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Constitution of Tennessee


Tennessee state capitol
Tennessee state capitol

Tennessee has had three constitutions. The first state constitution was adopted in 1796, and the second in 1835. The present one, adopted in 1870, was revised by limited constitutional conventions in 1953, 1959, 1965, 1971, and 1977. Amendments to the constitution must be approved by a simple majority of the elected members of each house of the state legislature, then by a two-thirds majority during the next legislative session. The amendment must then be ratified by a majority of the Tennesseans voting for governor in the next general election. Amendments may also be initiated by a constitutional convention, but this may only be done once every six years.

Executive power


The state’s chief executive, the governor, is elected for a four-year term and may not serve more than two terms in a row. The governor may veto proposed legislation, but the legislature may override the veto by a majority vote of the houses. The governor appoints numerous state officials, including most of the heads of the executive departments.

Of the state administrative officials, only the governor and the three public service commissioners are elected directly by the voters. The remaining officials, the lieutenant governor, secretary of state, treasurer, and comptroller are elected by the legislators. The attorney general is selected by the justices of the state supreme court.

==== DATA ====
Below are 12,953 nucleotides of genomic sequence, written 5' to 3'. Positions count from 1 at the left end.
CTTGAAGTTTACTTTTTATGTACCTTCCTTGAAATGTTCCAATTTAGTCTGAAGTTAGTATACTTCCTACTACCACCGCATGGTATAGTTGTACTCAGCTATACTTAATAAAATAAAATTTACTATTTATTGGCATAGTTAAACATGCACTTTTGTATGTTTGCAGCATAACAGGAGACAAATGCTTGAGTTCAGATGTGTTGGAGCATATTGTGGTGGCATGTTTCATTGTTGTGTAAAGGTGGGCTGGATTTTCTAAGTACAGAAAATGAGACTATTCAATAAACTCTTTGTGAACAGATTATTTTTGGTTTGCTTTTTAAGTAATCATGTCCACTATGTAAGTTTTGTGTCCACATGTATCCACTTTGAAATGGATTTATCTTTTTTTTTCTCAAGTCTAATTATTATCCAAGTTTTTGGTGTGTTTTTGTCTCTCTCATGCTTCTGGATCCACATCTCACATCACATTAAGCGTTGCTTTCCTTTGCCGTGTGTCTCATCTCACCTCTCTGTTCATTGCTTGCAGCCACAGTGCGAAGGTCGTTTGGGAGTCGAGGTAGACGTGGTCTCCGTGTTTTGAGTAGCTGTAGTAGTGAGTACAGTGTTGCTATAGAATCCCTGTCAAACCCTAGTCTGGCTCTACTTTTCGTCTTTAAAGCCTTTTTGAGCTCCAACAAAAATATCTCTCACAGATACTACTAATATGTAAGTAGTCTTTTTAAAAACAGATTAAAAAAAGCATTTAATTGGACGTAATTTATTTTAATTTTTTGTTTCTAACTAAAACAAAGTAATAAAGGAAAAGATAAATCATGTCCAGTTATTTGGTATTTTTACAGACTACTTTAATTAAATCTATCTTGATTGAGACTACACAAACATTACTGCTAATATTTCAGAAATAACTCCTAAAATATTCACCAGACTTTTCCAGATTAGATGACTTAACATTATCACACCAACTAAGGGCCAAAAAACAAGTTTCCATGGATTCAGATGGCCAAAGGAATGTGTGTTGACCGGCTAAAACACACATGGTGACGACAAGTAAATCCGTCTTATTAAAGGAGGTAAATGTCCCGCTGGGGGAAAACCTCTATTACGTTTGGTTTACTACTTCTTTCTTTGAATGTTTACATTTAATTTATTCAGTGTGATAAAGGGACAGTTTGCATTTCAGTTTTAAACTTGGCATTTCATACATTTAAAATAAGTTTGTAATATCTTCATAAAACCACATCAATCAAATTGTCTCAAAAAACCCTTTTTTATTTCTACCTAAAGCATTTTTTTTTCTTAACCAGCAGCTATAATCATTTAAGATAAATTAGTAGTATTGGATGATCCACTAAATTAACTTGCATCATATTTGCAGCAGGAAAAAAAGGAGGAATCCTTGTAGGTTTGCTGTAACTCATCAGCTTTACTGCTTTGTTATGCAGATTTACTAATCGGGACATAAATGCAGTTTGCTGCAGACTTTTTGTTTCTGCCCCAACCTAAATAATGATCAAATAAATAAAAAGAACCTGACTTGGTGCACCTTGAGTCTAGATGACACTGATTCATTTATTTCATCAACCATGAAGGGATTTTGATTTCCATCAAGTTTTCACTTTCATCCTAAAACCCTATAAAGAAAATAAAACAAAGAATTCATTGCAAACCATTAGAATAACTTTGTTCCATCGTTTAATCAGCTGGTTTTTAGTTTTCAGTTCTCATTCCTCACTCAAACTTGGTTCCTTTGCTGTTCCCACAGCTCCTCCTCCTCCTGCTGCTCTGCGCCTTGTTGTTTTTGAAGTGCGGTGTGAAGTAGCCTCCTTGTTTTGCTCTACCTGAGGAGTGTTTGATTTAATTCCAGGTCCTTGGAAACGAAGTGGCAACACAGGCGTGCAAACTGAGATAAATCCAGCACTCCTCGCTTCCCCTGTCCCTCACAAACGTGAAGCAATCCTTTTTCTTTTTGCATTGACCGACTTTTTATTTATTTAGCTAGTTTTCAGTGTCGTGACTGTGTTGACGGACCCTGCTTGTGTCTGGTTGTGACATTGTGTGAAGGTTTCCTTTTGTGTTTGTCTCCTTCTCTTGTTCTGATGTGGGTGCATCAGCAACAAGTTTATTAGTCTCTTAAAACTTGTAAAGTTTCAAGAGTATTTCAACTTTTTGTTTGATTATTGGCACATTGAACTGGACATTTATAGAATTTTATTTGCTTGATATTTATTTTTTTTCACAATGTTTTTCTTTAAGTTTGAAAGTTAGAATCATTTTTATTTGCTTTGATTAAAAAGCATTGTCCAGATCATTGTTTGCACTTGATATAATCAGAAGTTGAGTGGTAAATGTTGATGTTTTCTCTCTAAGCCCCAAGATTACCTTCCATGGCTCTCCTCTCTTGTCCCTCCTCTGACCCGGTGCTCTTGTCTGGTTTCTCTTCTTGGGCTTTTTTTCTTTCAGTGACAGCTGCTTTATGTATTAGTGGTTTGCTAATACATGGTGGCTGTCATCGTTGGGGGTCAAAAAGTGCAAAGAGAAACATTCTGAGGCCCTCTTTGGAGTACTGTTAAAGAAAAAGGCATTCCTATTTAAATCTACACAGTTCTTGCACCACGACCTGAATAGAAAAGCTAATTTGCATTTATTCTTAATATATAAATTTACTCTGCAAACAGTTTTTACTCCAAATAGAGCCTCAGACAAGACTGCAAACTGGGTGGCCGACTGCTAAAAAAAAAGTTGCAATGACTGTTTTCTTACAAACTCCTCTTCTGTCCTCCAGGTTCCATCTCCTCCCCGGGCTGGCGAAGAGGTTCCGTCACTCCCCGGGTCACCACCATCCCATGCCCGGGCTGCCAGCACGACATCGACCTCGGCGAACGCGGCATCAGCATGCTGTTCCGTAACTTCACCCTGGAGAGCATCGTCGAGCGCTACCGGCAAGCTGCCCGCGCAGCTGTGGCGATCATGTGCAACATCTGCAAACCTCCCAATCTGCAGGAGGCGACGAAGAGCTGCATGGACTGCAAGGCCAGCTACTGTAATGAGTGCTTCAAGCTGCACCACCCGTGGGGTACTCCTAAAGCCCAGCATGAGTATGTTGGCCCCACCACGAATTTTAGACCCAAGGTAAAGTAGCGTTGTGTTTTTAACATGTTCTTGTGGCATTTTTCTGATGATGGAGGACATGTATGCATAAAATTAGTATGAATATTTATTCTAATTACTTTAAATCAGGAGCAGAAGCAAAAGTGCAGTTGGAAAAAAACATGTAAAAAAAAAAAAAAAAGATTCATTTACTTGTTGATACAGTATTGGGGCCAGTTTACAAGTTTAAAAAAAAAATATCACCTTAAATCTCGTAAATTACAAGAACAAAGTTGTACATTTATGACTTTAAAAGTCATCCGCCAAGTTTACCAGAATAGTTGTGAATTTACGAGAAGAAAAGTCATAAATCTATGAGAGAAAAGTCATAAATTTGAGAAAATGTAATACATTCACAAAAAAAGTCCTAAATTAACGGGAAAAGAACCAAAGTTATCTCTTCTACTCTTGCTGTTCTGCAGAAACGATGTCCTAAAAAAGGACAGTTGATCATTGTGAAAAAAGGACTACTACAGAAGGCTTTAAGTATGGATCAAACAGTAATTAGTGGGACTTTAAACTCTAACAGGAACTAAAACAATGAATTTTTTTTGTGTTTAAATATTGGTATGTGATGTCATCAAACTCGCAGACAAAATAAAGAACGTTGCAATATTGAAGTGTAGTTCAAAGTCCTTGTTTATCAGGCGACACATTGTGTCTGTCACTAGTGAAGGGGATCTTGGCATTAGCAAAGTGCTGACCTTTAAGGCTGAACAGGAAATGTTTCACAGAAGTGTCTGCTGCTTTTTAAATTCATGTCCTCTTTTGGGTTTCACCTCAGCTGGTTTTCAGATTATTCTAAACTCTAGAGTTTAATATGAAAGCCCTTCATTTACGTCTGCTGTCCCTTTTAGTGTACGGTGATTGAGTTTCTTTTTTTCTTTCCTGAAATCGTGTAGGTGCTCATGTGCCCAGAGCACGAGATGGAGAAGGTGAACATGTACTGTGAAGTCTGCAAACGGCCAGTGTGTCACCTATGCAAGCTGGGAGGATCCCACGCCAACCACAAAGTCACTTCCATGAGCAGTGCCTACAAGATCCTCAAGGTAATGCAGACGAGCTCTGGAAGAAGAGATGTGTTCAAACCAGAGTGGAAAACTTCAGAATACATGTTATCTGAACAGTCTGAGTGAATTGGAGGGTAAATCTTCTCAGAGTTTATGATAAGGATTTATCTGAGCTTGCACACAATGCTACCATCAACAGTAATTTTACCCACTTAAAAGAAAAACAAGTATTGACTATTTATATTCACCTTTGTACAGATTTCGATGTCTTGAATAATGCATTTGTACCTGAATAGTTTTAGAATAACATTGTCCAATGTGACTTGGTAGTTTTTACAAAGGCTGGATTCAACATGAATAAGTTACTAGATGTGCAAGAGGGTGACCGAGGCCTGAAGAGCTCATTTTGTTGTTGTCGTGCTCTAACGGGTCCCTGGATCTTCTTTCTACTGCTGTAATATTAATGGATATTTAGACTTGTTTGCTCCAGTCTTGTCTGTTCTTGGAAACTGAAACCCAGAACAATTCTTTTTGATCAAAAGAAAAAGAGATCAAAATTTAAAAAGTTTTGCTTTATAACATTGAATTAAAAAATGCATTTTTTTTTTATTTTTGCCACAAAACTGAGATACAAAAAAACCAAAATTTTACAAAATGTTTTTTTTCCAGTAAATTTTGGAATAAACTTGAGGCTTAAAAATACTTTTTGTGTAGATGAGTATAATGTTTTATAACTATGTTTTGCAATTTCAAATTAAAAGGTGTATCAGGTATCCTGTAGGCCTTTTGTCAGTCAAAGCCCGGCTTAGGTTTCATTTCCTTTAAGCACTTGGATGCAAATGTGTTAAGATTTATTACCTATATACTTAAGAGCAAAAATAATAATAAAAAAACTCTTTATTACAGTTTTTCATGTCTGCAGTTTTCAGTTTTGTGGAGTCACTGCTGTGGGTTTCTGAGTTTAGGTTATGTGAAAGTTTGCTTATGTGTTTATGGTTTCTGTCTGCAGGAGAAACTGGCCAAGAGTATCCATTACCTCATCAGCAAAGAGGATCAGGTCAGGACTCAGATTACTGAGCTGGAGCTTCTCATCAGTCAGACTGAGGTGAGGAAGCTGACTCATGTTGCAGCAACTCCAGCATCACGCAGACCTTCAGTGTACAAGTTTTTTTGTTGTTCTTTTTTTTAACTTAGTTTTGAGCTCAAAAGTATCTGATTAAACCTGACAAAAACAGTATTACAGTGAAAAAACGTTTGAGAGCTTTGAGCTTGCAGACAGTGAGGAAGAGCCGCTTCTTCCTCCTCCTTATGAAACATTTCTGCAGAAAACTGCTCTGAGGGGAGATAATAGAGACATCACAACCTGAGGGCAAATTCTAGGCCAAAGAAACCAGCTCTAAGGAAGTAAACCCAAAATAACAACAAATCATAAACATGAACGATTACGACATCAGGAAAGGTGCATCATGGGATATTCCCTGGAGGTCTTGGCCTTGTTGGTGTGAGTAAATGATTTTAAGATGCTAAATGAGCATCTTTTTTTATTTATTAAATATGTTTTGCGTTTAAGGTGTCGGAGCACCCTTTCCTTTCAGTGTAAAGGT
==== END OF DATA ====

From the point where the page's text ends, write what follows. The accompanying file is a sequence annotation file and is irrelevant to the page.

Legislative power


The state legislature, which is called the General Assembly, consists of a 33-member Senate and a 99-member House of Representatives.

Senators are elected for four-year terms, and house members are elected for two-year terms. The legislature meets in regular sessions, beginning in January. In addition, the governor has the power to call special sessions.

Judicial


The highest court in Tennessee is the state supreme court, which consists of five justices elected for eight-year terms. The justices select one of their number to serve as chief justice. The two intermediate tribunals are the court of criminal appeals and the court of appeals. Judges on these courts are elected to eight-year terms, as are judges of the state’s chancery courts, circuit courts, criminal courts, and law-equity courts. Tennessee courts with purely local jurisdiction include justice-of-the-peace courts, courts of general sessions, and county courts.

Local Government


Most of Tennessee’s 95 counties are governed by county courts made up of popularly elected justices of the peace and presided over by a county judge or chairman. In some counties administrative functions are performed by elected county commissions. The government of Davidson County is combined with that of the city of Nashville. There are 336 municipalities in Tennessee, most of which are governed by a mayor and council. Some municipalities, however, have either the council and manager form of government or the commission form of government. "Tennessee" © Emmanuel BUCHOT, Encarta, Wikipedia

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